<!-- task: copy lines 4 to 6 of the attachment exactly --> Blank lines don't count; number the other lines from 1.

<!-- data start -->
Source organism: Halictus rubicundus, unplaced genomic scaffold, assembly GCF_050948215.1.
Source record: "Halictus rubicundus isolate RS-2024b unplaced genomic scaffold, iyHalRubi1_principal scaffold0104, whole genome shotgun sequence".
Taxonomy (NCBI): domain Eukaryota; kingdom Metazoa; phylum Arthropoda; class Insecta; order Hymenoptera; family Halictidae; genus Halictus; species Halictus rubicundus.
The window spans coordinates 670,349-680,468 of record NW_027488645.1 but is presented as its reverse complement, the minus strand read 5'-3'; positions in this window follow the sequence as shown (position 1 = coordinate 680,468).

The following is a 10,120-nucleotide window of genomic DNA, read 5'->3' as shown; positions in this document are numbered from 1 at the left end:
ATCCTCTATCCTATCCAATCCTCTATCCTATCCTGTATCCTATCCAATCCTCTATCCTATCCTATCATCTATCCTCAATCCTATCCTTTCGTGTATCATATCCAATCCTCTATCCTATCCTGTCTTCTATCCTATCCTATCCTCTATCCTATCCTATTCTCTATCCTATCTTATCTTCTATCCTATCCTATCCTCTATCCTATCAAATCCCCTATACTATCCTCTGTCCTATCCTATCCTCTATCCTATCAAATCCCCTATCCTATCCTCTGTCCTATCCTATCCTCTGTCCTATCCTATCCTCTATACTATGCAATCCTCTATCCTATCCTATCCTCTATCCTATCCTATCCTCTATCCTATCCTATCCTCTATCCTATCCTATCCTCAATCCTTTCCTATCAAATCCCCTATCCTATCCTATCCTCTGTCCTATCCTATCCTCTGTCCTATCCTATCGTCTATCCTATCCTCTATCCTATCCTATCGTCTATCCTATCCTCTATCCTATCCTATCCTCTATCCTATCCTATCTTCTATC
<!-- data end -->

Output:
The window spans coordinates 670,349-680,468 of record NW_027488645.1 but is presented as its reverse complement, the minus strand read 5'-3'; positions in this window follow the sequence as shown (position 1 = coordinate 680,468).

The following is a 10,120-nucleotide window of genomic DNA, read 5'->3' as shown; positions in this document are numbered from 1 at the left end:
ATCCTCTATCCTATCCAATCCTCTATCCTATCCTGTATCCTATCCAATCCTCTATCCTATCCTATCATCTATCCTCAATCCTATCCTTTCGTGTATCATATCCAATCCTCTATCCTATCCTGTCTTCTATCCTATCCTATCCTCTATCCTATCCTATTCTCTATCCTATCTTATCTTCTATCCTATCCTATCCTCTATCCTATCAAATCCCCTATACTATCCTCTGTCCTATCCTATCCTCTATCCTATCAAATCCCCTATCCTATCCTCTGTCCTATCCTATCCTCTGTCCTATCCTATCCTCTATACTATGCAATCCTCTATCCTATCCTATCCTCTATCCTATCCTATCCTCTATCCTATCCTATCCTCTATCCTATCCTATCCTCAATCCTTTCCTATCAAATCCCCTATCCTATCCTATCCTCTGTCCTATCCTATCCTCTGTCCTATCCTATCGTCTATCCTATCCTCTATCCTATCCTATCGTCTATCCTATCCTCTATCCTATCCTATCCTCTATCCTATCCTATCTTCTATC